The curtain is coming up at the Pan American Games amid a sprint to finish a long-delayed track and field stadium and with the streets of Guadalajara patrolled by an estimated 10,000 police and military personnel in drug-torn Mexico.
And once the games begin, they will be missing many top stars, including Olympic sprint champion Usain Bolt.
The organization of the quadrennial event, which will draw 6,000 athletes from 42 nations in the Americas, is sure to come under intense scrutiny as Mexico plays host to its first major event since the 1986 World Cup -- and first big multi-sport competition since the 1968 Mexico City Olympics.
Organizers have openly acknowledged that poor planning and political infighting have caused numerous delays in getting venues ready for Friday's opening ceremony.
Hanging over everything else is the specter of drug violence, which has been blamed for the deaths of at least 35,000 people -- some estimates say 40,000 -- since President Felipe Calderon launched his crackdown on organized crime in late 2006.
Guadalajara and the state of Jalisco have been less affected than many cities in the north of the country, closer to the border with the United States. The last headline-grabbing incidents in Guadalajara took place in February when grenade attacks at the entrance of a nightclub killed six people.
"We've spent four years getting ready for this celebration, and we have personnel capable so that it will be this way," said Luis Carlos Najera, secretary of Public Security for the state of Jalisco. "Without doubt, it will be a stern test. But we are ready."
Other elements of the preparations are being questioned.
Last week at the opening of the athletes' village, which faced delays and a legal battle over its environmental impact, one of Latin America's most powerful sports officials acknowledged organizational failings.
"I haven't said this in a long time, but in order to organize the best games in history we would have to top Brazil," said Mario Vazquez Rana, president of the Pan American Sports Organization, referring to the 2007 Games in Rio de Janeiro. "In terms of organization, we have not done that. We made many errors."
Although last-minute work remains on several venues, most attention is focused on the 8,500-seat track and field stadium. Lane markers were only put down a few days ago, and the IAAF certified the track earlier in the week. That means the IAAF can ratify any records set when track competition opens Oct. 23.
Problems remain at the stadium. Workers moved frantically under heavy rain Wednesday trying to finish off work on access ramps, dressing rooms and exterior lighting with the muddy venue littered with machinery.
The heavy rain, a fallout from Hurricane Jova which struck Mexico's Pacific coast, threatened to affect Friday's opening ceremony.
"We will continue working, and the stadium will be finished," organizing committee director Carlos Andrade Garin said. "The rain has slowed us down a bit, but it won't stop us."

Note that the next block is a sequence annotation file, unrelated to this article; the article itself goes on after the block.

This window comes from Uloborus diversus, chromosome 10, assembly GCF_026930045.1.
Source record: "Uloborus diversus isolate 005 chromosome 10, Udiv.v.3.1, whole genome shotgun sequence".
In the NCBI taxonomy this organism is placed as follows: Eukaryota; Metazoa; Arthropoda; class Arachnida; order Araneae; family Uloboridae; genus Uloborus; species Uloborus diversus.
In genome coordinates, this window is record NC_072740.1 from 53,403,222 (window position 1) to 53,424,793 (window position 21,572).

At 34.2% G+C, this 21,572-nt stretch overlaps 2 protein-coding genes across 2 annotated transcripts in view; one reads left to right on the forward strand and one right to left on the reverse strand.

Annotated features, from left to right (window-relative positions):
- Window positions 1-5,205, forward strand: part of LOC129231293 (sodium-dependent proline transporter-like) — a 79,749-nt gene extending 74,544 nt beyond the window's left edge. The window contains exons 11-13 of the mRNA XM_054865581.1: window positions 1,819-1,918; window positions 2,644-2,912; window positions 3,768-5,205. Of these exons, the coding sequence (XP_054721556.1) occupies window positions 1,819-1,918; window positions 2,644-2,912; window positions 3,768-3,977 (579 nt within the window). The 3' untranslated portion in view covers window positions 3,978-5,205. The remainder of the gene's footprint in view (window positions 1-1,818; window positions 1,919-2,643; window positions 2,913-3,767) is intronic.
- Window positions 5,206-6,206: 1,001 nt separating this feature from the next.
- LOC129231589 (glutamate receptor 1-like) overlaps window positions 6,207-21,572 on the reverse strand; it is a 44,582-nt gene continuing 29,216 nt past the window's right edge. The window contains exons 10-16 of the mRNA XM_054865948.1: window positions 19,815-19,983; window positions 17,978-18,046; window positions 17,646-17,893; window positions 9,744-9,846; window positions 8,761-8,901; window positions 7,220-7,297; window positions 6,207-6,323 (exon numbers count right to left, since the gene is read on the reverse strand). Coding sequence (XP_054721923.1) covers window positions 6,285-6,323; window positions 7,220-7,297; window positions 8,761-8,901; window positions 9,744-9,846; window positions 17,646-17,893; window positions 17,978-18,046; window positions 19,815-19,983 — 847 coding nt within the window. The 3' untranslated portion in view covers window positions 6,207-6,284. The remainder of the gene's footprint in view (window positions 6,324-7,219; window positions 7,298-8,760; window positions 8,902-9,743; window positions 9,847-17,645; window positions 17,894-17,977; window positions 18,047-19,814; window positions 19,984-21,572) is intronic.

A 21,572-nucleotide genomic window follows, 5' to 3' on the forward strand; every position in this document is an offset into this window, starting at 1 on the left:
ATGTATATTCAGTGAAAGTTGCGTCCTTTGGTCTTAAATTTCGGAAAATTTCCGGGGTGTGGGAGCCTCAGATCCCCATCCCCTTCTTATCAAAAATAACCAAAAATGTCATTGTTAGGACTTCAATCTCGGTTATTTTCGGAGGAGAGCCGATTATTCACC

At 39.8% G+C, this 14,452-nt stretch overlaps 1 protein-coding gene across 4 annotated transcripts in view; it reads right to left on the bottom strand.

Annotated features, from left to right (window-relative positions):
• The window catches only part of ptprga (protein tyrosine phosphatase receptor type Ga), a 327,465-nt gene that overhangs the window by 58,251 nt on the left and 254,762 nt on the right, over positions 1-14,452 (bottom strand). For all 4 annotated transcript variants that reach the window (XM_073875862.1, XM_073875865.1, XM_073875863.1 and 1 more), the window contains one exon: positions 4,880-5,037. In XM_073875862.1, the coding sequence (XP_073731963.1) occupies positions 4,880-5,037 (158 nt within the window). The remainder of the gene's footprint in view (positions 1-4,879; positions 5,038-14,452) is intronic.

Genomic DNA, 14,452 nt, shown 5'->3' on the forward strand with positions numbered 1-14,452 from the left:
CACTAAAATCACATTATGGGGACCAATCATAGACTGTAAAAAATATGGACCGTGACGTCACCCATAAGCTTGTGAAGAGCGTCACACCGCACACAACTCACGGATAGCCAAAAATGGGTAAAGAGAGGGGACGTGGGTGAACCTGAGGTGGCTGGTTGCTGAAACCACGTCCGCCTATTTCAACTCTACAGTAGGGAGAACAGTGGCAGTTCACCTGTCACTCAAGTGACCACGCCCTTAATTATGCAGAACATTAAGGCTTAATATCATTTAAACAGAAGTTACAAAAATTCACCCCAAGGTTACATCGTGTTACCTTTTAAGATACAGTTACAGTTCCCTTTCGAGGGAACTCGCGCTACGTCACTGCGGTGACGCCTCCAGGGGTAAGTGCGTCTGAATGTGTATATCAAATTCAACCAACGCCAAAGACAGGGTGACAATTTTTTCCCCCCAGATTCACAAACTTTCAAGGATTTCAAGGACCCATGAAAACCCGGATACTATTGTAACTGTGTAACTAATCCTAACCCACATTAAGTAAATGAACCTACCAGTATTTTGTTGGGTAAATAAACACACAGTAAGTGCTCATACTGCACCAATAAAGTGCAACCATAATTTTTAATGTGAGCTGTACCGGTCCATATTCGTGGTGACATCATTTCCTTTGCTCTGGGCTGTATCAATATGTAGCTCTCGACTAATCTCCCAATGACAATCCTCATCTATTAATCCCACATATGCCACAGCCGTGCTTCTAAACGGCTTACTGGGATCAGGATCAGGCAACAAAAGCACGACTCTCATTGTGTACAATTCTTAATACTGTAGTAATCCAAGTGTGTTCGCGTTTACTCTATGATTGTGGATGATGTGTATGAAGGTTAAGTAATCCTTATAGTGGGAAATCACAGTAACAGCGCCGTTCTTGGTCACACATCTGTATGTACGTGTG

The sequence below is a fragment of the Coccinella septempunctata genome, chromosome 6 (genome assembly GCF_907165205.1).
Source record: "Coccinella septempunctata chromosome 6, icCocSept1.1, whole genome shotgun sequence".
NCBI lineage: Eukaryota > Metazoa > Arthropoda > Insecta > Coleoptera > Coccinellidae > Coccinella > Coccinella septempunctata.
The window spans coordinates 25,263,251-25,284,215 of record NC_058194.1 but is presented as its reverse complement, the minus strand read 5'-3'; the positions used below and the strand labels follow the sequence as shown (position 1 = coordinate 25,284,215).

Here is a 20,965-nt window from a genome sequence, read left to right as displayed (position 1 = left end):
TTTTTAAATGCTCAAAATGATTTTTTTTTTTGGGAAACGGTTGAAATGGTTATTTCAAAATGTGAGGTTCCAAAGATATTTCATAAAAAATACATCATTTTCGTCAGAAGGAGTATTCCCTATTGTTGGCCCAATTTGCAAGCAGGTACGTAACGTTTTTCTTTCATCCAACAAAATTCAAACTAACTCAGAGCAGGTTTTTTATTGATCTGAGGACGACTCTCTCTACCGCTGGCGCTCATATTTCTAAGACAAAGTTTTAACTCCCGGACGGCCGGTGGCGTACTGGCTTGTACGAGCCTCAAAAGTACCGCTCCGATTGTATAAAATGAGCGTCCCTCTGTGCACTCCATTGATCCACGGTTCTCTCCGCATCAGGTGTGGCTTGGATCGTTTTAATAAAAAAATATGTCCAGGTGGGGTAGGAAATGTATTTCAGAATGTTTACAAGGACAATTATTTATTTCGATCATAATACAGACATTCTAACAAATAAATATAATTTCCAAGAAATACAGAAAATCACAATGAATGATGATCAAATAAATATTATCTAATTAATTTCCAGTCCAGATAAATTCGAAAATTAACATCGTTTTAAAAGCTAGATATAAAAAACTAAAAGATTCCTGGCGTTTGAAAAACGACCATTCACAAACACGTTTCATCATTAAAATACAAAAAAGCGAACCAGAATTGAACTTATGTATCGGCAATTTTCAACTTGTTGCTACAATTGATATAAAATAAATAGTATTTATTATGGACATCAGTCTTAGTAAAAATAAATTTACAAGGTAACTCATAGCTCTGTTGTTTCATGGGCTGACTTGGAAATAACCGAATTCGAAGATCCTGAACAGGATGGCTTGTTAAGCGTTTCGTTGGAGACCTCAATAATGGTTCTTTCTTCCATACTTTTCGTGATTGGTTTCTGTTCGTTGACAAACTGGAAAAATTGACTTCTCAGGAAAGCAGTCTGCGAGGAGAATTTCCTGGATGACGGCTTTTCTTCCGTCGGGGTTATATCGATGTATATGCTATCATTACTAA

The $28 million venue is a drastically scaled down version of an eye-catching original plan to build a 15,000-capacity stadium overlooking one of Guadalajara's natural beauty spots, the Huentitan Canyon.
"You know very well that we had a lot of problems with the organizing committee," Vazquez Rana said. "Five or six months ago we began to see light at the end of the tunnel. ... A year ago it did not seem the games would take place in Guadalajara."
Despite disputes and delays, the games should produce a feel-good factor among Mexicans weary of the daily news about drug-related killings. It also should give three weeks worth of publicity to Guadalajara. Mexico's second city is located 350 miles northwest of Mexico City, and is best known as the home of tequila and mariachi.
"Right now, the energy and enthusiasm being generated by the Pan American Games has created a beautiful atmosphere," said Lorena Ochoa, the former No. 1-ranked female golfer who grew up in Guadalajara and is working as a games ambassador. "Everyone has their arms wide open."
The United States will have the largest delegation with 627 athletes, followed by Brazil with more than 500. The United States, the traditional power, is sending 82 Olympians, 40 of whom who are Olympic medalists. The most decorated are gymnast Shawn Johnson and shooter Kim Rhode with four medals apiece.
Those sports powers traditionally use the games to test new athletes, while smaller nations compete aggressively for medals they are unlikely to win at next year's London Olympics. The games offer direct qualification in a dozen sports to next year's Olympics.
The Netherlands Antilles will have 11 athletes competing under the flag of the Pan American Sports Organization because the International Olympic Committee no longer recognizes it as an independent country. Next year, athletes from the islands located off the northeast coast of South America will compete under the IOC flag in London.
The Pan Am Games are also about who's missing, like world-record holder Bolt. After false-starting in the 100-meter final and winning the 200 at the world championships in Daegu, South Korea, the Jamaican will not be running in Guadalajara.
Brazilian soccer player Neymar, often called the world's best young player, is also skipping the event. The same for American swim star Michael Phelps.
One of the biggest names on the track will be Cuban hurdler Dayron Robles, the defending Olympic champion and 110-meter world-record holder. World champion pole vaulter Fabiana Murer of Brazil will also get attention, as will swimmers Cesar Cielo of Brazil and Albert Subirats of Venezuela.
Mexico's attention will be focused on Paola Espinosa, who won a diving bronze medal three years ago at the Beijing Olympics.
Associated Press writer Carlos Rodriguez contributed to this report.
Stephen Wade can be reached at http://twitter.com/StephenWadeAP